12

While the song "Come to Me" was probably not intended as a treatise on astronomical timekeeping or 19th-century French child-rearing, some of Fantine's lines (taken at face value) fit together for a remarkably specific implication about her daughter's bedtime. Cosette is roughly 8 years old at this point.

it's past your bedtime

So the bedtime is earlier than the "now" of the song.

soon it will be night ... Don't you see the evening star appearing?

So "now" is twilight, just after sunset.

Don't you hear the winter wind is crying?

And it is winter, so we know that sunset is relatively early. Because in this period I believe clocks were set locally by the sun rather than by time zones, the sun would be highest at noon and would set no later than 6 pm in the winter. The lines seem to fit together like a logic puzzle.

Is the month of Fantine's death known? Once source puts it in December, another in March -- both consistent with the "winter" reference. At the latitude of Montreuil-sur-Mer, sunset would be about 4:15 pm in December, reaching 6 pm in March. The expectation for 8-year-old Cosette to be in bed before 6 pm, and possibly much sooner, seems unreasonably early.

There are many potential ways to explain the apparent implications:

  1. Fantine is emotional and hallucinating as she dies, and her time references are not precise.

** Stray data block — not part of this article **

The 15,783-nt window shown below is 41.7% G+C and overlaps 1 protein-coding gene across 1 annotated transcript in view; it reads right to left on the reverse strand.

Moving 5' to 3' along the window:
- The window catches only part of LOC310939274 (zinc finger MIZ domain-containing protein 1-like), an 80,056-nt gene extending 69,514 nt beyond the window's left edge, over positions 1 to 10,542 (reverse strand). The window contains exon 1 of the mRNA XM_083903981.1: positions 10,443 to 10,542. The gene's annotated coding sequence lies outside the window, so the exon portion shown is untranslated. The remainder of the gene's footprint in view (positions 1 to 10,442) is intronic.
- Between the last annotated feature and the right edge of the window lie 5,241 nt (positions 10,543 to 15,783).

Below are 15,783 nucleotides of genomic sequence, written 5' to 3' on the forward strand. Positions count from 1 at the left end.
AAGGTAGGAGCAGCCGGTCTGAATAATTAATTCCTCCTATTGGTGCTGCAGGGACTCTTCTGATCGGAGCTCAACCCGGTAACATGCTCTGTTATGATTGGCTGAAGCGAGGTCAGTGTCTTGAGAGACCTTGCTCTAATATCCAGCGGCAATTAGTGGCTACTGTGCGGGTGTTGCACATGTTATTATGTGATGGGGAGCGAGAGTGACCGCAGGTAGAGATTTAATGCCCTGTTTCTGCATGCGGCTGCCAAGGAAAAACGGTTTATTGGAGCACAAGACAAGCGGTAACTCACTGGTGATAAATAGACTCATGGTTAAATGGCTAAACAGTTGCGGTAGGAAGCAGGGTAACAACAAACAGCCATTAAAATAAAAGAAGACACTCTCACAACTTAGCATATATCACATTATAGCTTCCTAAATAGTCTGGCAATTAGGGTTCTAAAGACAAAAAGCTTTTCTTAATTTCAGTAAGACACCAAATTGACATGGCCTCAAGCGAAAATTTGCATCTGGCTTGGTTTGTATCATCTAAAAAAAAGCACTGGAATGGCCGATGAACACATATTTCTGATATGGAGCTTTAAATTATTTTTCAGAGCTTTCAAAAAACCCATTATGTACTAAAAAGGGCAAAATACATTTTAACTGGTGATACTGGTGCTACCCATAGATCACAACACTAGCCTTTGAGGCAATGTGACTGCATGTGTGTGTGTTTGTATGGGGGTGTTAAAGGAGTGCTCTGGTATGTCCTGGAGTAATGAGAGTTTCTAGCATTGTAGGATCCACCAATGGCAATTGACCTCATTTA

2. Fantine has not been caring for Cosette day-to-day and may not know what a reasonable bedtime for her child would be.
  3. "Bedtime" might mean the time to begin getting ready for bed -- although in modern English it seems to refer to "lights out".
  4. Attempting a scientific interpretation of the lyrics is inappropriate.
  5. Or maybe the lyrics are actually telling us something interesting, that children in this time and place did go to bed very early by modern standards, perhaps due to the need to get up and perform chores well before dawn.

Is there any literary or historical insight on the interpretation?

3
  • 2
    I might also add 6., the requirement of poetic tropes for song lyrics to eke out maximum melodrama so that the tragedy of Fantine's death will spur Valjean to take responsibility for Cosette. Fantine could have sung about Cosette coming in from playing and setting the table for dinner, but her images are all about ending (evening/night/bedtime as the end of the day) and grief (crying winds). Fantine's life is ending, it's a sad thing, and the audience should be tearing up so Valjean's rescue of Cosette is a catharsis. Commented Oct 26, 2017 at 10:03
  • @LaurenIpsum Thanks, I think that could be a variety of #4, if artistic requirements determine the references in the song regardless of literal meaning. This would leave the question of whether the images create a notable distraction for the listener (like a mixed metaphor), as a child going to bed before nightfall is familiar but is associated with summer (see Stevenson's "Bed in Summer"), so upon being told it's winter some of us say "wait, what?" and think about what that would entail.
    – nanoman
    Commented Oct 26, 2017 at 15:03